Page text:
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Do state and local taxes affect relative state growth?

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  • Zsolt Becsi
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    Abstract

    The South has seen a remarkable economic rise during the past three decades. Was this growth a result of automatic forces or was it fueled by state and local tax policies? Traditional economic theory suggests that forces of convergence, not tax policies, have moved the southern states toward catching up with the rest of the nation. But more recent economic models recognize that convergence and low tax rates may not be mutually exclusive explanations for the South's stronger growth. ; This article presents an overview of relative state growth and relative state and local taxation from 1960 to 1992. After a brief discussion of the theoretical issues, the article surveys simple--but revealing--correlations across states and across time that characterize states' experiences. The correlations indicate convergence but also imply that shocks, including tax policy, matter for long-term growth. ; The author argues that the evidence on the growth effects of taxes has been mixed because empirical models imperfectly separate the growth effects of other government policies that occur simultaneously with tax policies. He demonstrates a simple way to get a more nearly accurate specification. His analysis shows that state and local taxes appear to have temporary growth effects that are stronger over shorter intervals and a permanent growth effect that does not disappear. ; In terms of policy implications, if long-term growth rates seem too low relative to other states, lowering aggregate state and local marginal tax rates is likely to have a positive effect on long-term growth rates. However, such a policy also reduces the progressivity of the tax system. No matter what emphasis is placed on growth, states should be aware of the potential trade-off.

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    Bibliographic Info

    Article provided by Federal Reserve Bank of Atlanta in its journal Economic Review.

    Volume (Year): (1996)
    Issue (Month): Mar ()
    Pages: 18-36

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    Handle: RePEc:fip:fedaer:y:1996:i:mar:p:18-36:n:v.81no2

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    Keywords: Local finance ; State finance ; Taxation;

    References

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    1. Razin, Assaf & Yuen, Chi-Wa, 1997. "Factor Mobility and Income Growth: Two Convergence Hypotheses," Review of Development Economics, Wiley Blackwell, vol. 1(2), pages 171-90, June.
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    Cited by:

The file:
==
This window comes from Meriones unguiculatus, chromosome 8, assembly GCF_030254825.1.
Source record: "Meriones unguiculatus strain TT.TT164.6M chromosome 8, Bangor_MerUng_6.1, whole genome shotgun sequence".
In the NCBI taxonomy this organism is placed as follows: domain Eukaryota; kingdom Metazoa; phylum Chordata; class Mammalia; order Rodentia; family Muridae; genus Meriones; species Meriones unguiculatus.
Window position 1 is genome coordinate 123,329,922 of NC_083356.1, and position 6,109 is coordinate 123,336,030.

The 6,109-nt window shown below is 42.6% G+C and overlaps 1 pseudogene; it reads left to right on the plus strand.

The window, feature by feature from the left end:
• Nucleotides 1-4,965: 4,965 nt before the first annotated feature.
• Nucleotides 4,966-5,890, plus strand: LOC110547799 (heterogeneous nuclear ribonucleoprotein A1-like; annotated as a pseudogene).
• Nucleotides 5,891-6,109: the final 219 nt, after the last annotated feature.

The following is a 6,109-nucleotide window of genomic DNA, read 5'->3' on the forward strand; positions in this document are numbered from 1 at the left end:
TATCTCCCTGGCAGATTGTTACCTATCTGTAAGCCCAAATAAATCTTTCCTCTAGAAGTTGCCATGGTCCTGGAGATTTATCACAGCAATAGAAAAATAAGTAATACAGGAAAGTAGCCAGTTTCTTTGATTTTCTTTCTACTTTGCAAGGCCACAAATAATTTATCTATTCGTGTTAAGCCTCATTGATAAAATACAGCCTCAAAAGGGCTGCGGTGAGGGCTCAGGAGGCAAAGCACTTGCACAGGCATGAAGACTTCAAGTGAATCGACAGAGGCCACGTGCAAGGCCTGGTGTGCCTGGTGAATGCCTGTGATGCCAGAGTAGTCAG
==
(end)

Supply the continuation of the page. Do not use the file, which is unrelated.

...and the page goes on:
1. W. Robert Reed & Cynthia L. Rogers, 2005. "Tax Cuts and Employment Growth in New Jersey: Lessons From a Regional Analysis," Urban/Regional 0506010, EconWPA.
    2. Decker, Christopher & Flynn, David, 2009. "The impact of military forts on agricultural investments on the Great Plains in 1880," MPRA Paper 19556, University Library of Munich, Germany.
    3. Kraybill, David S. & Lobao, Linda, 2001. "The Emerging Roles of County Governments in Rural America: Findings from a Recent National Survey," 2001 Annual meeting, August 5-8, Chicago, IL 20697, American Agricultural Economics Association (New Name 2008: Agricultural and Applied Economics Association).
    4. Yamarik, Steven, 2000. "Can tax policy help explain state-level macroeconomic growth?," Economics Letters, Elsevier, vol. 68(2), pages 211-215, August.
    5. Zsolt Becsi, 1998. "Fiscal competition and reality: A time series approach," Working Paper 98-19, Federal Reserve Bank of Atlanta.
    6. Patrick Minford & David Meenagh & Jiang Wang, 2006. " Testing a Simple Structural Model of Endogenous Growth," CDMA Conference Paper Series 0606, Centre for Dynamic Macroeconomic Analysis.
    7. Magazzino, Cosimo & Forte, Francesco, 2010. "Optimal size of government and economic growth in EU-27," MPRA Paper 26669, University Library of Munich, Germany.
    8. Daniel G. Swaine, 1998. "What do cross-sectional growth regressions tell us about convergence?," Working Papers 98-4, Federal Reserve Bank of Boston.
    9. Minford, Patrick & Meenagh, David & Wang, Jiang, 2007. "Growth and relative living standards - testing Barriers to Riches on post-war panel data," Cardiff Economics Working Papers E2007/12, Cardiff University, Cardiff Business School, Economics Section.
    10. W. Robert Reed, 2006. "The Robust Relationship Between Taxes and State Economic Growth," Working Papers in Economics 06/13, University of Canterbury, Department of Economics and Finance.
    11. W. Robert Reed & Cynthia L. Rogers, 2006. "Tax Burden and the Mismeasurement of State Tax Policy," Public Finance Review, , vol. 34(4), pages 404-426, July.

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